The Control Freak Gives Up Control …

Susan Flansburg, 60, of Davenport, Iowa. Active writer and grandmother and sufferer from osteoarthritis. This is the first of a seven-part blog series about her hip replacement and recovery.

Part 1:

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Control Freak Gives Up Control…

(Or How I Got to “Yes, Give Me a Hip Replacement Please!”)

By Susan Flansburg, ORA Orthopedics Hip Replacement Patient

When I discovered I had osteoarthritis in my right hip, I dove right into denial. How could this be? I’m only 60 years old. I’m in decent shape. I’m otherwise super healthy.

This. Is. NOT. FAIR.

Susan Flansburg, 60, Davenport, IA, is a vibrant, active writer, and grandmother who has suffered the pain of osteoarthritis. Patients facing hip replacement surgery have questions. Susan was gracious to allow ORA to follow her journey that began with excruciating pain through full recovery after her hip replacement. This is a seven-part series.

I had been active all my life, running and hiking in good weather and working out at the Scott County Family Y in poor weather.

I stretched and strengthened my muscles. I walked my dog a mile or two most days.

So when my hip started hurting, I thought, “Oh. I’ve got some kind of overuse injury. I’ll try cross training and go to physical therapy to build my hip strength.”

No matter what I did, the pain continued to intensify, little by little.

It eventually got severe enough that I had to quit running. But talk about only believing what we want to believe: I still didn’t think anything significant was wrong! All I needed was rest! Right?

I was still able to walk the dog and hike in the woods … but the pain continued to grow. Finally, I had enough. I went to my family doctor for her opinion. She ordered X-rays. They showed “significant osteoarthritis.”

Deep down, I’d known it all along. And I knew that the outcome would inevitably be a hip replacement. What I didn’t know was why.

Nobody else in my family has osteoarthritis, so I can’t blame genetic inheritance. I can’t blame “wear-and-tear,” either. Yes, I’ve done 60 years worth of running and hiking, but no mountains or Appalachian-type trails were involved.

Could a disease have triggered it? Possibly. I was treated a couple of times for Lyme – a known cause of osteoarthritis – but I had pain before that.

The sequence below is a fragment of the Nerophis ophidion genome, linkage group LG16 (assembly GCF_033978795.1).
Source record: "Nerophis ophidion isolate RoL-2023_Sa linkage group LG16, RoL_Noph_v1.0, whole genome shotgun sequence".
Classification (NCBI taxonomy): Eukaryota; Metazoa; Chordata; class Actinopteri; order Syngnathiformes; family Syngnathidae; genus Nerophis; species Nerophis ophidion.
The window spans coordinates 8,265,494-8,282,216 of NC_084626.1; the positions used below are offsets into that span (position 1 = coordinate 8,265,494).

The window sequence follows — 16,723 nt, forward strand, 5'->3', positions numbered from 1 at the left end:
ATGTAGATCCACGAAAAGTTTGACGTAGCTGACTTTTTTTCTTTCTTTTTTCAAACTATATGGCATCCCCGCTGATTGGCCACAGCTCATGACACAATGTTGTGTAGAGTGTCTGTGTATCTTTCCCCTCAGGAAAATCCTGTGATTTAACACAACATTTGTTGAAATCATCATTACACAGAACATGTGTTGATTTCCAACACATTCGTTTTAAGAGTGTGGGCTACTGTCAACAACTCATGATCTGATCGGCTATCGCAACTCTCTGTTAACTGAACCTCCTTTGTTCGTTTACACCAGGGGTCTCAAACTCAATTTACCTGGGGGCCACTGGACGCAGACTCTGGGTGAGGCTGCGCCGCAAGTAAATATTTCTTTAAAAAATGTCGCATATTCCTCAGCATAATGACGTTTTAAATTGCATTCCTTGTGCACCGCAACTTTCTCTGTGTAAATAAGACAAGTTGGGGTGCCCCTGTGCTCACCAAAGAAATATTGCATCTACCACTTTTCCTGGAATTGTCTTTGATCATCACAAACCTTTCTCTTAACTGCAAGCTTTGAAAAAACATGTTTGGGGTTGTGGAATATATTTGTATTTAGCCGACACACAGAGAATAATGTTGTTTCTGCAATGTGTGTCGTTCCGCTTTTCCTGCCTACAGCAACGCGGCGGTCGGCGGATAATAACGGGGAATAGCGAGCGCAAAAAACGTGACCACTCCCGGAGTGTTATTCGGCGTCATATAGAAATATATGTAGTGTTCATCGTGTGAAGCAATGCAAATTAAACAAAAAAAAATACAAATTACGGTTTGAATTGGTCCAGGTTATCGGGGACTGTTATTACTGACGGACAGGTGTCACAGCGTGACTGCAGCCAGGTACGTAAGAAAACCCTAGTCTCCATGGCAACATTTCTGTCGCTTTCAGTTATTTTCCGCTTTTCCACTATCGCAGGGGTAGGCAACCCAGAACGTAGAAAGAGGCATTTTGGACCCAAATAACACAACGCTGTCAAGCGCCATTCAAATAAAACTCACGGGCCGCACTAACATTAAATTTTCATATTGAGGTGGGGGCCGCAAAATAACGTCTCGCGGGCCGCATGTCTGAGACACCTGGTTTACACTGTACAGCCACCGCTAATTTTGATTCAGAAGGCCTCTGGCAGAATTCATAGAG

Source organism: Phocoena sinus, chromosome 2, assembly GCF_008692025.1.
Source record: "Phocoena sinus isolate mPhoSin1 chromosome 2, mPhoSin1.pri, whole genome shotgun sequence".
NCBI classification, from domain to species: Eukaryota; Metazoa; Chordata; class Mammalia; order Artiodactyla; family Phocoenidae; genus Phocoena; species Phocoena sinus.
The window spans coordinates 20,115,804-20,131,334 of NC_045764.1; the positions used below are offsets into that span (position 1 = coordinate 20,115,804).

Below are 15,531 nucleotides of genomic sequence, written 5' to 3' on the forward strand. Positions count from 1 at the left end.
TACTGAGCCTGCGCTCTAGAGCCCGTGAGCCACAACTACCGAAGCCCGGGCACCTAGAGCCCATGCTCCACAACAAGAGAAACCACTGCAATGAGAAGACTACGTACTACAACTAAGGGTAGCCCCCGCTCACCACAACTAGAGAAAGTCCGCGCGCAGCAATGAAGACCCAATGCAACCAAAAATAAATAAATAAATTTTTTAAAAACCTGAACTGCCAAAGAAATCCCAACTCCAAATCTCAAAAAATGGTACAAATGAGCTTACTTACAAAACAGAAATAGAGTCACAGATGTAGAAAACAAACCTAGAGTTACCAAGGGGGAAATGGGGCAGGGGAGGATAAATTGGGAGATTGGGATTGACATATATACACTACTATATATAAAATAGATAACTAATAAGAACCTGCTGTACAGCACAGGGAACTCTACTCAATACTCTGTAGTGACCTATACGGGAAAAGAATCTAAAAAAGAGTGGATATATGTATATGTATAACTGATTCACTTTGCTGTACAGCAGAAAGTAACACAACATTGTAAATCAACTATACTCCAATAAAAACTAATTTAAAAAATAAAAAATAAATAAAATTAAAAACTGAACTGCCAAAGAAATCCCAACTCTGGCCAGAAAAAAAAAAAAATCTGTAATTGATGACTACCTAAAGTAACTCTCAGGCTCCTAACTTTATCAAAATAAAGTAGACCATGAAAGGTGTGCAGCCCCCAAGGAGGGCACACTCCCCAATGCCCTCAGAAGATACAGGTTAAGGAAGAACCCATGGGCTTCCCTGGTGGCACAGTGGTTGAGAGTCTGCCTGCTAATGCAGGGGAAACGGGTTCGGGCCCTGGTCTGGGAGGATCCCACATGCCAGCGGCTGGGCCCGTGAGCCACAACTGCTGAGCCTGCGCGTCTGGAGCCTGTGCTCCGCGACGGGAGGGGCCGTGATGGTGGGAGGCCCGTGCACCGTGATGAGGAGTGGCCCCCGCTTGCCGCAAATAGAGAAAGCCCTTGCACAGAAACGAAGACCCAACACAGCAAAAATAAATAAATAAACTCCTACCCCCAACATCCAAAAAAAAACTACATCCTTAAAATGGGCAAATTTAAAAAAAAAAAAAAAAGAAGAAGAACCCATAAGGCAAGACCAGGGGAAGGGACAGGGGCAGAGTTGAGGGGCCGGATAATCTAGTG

Not knowing the cause does make me feel a little vulnerable. What will be next? My knee? My ankle?

No matter what the cause, the National Institutes of Health reports 30 to 50% of adults over the age of 65 years suffer from osteoarthritis.

And I’m one of them.

“My hip hurt quite a lot yesterday and still does today. An overuse injury, I imagine. Went to acupuncture and feel so much better.” (Susan’s journal entry)

What to Do: Things in my control

I asked my family doctor to go ahead and make an appointment for me with Total Joint Surgeon, Dr. Joseph Martin at ORA Orthopedics. He’s not only a friend but also has a great reputation for excellent joint replacement work. (He replaced my husband’s knees a few years back, so we had already seen his work for ourselves.)

I figured I could at least listen to him…even if I didn’t really need a replacement.

As a control freak, though, I wasn’t going to just wait around. I immediately began to research what I could do for myself. Here’s what I learned:

Diet
A whole-foods, plant-based diet significantly improves self-assessed measures of functional status among osteoarthritis patients. (National Institutes of Health)

I don’t follow any particular diet, but I do follow some of Dr. Terry Wahls’ recommendations in her amazing account of how she overcame MS. Her story inspired me to take more control of my – and my family’s – health. The Wahl’s Protocol is worth a read.

Exercise
Muscle strengthening and aerobic activity enhance function, comfort. (National Institutes of Health)

When I quit running, I got back on my cold-weather stationary bike, which, it turned out, doesn’t aggravate hip pain. I also added yoga, which did as much to calm my nerves as tone my muscles. I talked to the instructor about modifying the poses to avoid hurting my hip, and she encouraged me to do whatever I needed to do.

Eventually I did have to stop walking farther than to the car, which is why I finally realized I needed to just do it.

 

Up Next: “I’ll Take a Hip Replacement Please!”
Opting for total hip replacement was the first in several important decisions to be made. In Part 2, here is how and why Susan made her decisions on seeking a total hip replacement as an outpatient.